Malaysia is probably one of the richest countries in the world in terms of biodiversity; however, we don’t appreciate it until it begins to disappear.
Chairman of WOU’s George Town Institute of Open and Advanced Studies (GIOAS) Tan Sri Andrew Sheng stated this hard truth in his opening address during the WOU-GIOAS Conference on Climate Change.
The one-day conference, held at a hotel in Penang on 29 January 2023, was attended by about 40 local and international environmental advocates, key business leaders and academics.
According to Tan Sri Sheng, the conference aimed to “achieve a focused stock-take of where we are at the global and local levels” and to set an agenda for climate action.
“Change is coming so much faster than any of us could have imagined… we really have to address climate change,” he urged.
In his presentation on ‘Malaysia’s Changing Environmental Issues’, Centre for Environmental, Technology and Development (CETDEM) immediate past chairman Gurmit Singh recalled that his first decade of advocacy was a struggle against hostility and apathy.
“Poor maintenance and patchy enforcement has been the root of environmental issues. Resistance against participatory planning and action was a major problem during the 20 years I headed the Environmental Protection Society Malaysia (EPSM),” recounted Gurmit.
Gurmit was the founding president of EPSM when it was established in 1974. During his tenure, he led several studies on the pollution of Klang River, land mismanagement in the Klang Valley, and solid waste management in the city.
A decade later in 1985, CETDEM was formed as an alternate to EPSM, providing tangible solutions rather than criticisms for the myriad of environmental problems.
Gurmit highlighted a CETDEM energy efficiency study of 50 urban households conducted in 2006 that showed that much of the energy used is not in the house but in transport – ferrying children and going shopping. He added that it was difficult asking the households to change their driving habits, saying that only 3 out of 5 households ever did so.
Speaking about the persistent problems encountered in his course of work, Gurmit, who has been championing environmental issues in Malaysia for the past five decades, lamented the tendency of civil engineers in Malaysia to “cut and fit” when it comes to developing hilly areas, which has led to major erosion and siltation that is still recurring in the country.
“Much of the development is done along the lines of ‘cut and fit’, not ‘build along contours’. That is why we get floods because all our drainage system have been allowed to clog up,” he said.
In spite of several ‘environmental losses’, as Gurmit put it, all is not lost. He credited the formation of the Department of Environment (DOE) and implementation of the Environment Quality Act, cancellation of the Tembeling dam and Penang Hill development projects, establishment of EPSM and CETDEM and reduction of palm oil effluents in some rivers as positive milestones in Malaysia’s conservation efforts.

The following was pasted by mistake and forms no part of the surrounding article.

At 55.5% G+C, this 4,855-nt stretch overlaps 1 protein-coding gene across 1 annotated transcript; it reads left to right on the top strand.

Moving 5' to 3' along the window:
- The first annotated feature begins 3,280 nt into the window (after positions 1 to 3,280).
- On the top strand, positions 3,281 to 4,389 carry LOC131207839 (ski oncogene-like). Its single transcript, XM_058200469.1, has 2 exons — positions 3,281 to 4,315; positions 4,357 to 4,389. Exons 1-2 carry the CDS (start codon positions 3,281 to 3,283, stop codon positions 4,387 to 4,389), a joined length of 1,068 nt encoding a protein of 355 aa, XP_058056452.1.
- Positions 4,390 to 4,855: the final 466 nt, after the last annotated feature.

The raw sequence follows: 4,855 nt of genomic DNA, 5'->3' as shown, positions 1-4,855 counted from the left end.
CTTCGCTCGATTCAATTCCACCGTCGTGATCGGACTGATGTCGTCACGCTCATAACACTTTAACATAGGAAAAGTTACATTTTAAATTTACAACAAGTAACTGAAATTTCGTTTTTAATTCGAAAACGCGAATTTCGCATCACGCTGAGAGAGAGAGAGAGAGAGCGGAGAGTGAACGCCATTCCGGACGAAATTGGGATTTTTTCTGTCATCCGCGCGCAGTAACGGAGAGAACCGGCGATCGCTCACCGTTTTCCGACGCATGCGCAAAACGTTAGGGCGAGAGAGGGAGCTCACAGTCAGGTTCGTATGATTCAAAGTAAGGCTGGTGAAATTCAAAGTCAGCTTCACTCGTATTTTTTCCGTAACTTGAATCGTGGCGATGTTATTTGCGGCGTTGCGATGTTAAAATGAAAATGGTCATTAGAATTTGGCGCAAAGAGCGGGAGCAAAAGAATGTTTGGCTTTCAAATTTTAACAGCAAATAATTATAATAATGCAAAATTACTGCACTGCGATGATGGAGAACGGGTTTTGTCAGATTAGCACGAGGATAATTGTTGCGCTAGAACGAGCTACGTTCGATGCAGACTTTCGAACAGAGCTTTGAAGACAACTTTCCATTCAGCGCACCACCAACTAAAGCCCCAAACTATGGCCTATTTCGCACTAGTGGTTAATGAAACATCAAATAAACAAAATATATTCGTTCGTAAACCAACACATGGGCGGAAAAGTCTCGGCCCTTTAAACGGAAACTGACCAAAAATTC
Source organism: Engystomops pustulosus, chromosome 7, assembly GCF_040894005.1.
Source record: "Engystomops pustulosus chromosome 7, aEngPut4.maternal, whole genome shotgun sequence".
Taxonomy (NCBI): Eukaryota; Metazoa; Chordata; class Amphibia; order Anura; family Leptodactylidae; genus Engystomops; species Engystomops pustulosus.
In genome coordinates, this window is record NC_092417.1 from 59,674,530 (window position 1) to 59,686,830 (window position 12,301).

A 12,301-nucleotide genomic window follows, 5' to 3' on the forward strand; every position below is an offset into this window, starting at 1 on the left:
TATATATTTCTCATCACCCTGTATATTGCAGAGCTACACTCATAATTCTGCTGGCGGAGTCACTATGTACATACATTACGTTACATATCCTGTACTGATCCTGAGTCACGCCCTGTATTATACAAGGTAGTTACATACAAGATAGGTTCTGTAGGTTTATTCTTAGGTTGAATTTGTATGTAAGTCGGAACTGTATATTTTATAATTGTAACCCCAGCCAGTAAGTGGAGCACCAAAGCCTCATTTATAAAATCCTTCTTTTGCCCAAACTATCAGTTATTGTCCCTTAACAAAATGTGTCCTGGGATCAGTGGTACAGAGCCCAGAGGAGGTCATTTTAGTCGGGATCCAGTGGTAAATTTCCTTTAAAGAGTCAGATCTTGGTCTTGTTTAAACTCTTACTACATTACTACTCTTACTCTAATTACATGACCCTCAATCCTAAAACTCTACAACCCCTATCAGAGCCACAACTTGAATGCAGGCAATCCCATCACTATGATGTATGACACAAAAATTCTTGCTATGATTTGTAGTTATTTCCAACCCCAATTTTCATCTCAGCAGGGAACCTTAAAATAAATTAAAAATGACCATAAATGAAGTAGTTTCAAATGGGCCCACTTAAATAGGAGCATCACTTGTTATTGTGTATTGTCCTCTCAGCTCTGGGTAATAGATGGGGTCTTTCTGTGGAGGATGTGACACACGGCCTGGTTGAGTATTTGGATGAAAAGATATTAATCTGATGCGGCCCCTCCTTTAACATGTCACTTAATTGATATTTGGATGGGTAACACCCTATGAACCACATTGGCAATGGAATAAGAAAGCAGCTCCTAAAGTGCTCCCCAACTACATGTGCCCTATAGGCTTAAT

He also highlighted several key victories, namely the cessation of logging in the Endau-Rompin National Park, institutionalisation of the Environmental Impact Assessment (EIA), inclusion of non-governmental organisations (NGOs) in the Environmental Quality Council, acceptance of renewable energy (RE) as the fifth fuel and promotion of energy efficiency.
Gurmit noted that climate change awareness is increasing; with biodiversity, climate change and environmental policies in place. He cautioned, however, that “nobody is really monitoring the implementation of these policies. Very often these policies are put on paper but makes no difference on the ground”.
One of CETDEM’s recent initiatives was collaborating with other NGOs on improving the public transportation system throughout the nation.
According to Gurmit, emissions have been assessed and like many other countries, were shown to be large. However, he added that “there seems to be little concern from relevant stakeholders to effectively reduce these emissions.”
He further observed that Malaysia has the largest car usage per capita in this part of the world and high fuel consumption by urban households.
Unsurprisingly, rising greenhouse gas emissions and poor public transport remain to be among today’s prevailing environmental concerns. Others, according to Gurmit, include biodiversity loss, pollution of Klang River, increasing solid wastes and illegal dumping of toxic wastes, and energy wastage.
Gurmit added that there is poor implementation of laws, which has been a perennial problem plus unsustainable lifestyles that include littering.
“Even up to today, we have littering going on. We should not have it by now,” he remarked.
While climate change is beginning to receive more NGOs and government attention, issues such as logging and deforestation still lacked action on the ground, he stressed. Plastic waste is getting a higher profile nationwide, and people are talking about zero waste, including food waste, he continued.
Notably, he highlighted the role of social media that has surpassed mass media in getting citizens to reach others and mobilise. He lauded the youth for playing a more active role but called for an increased participation as “there are not enough of them”.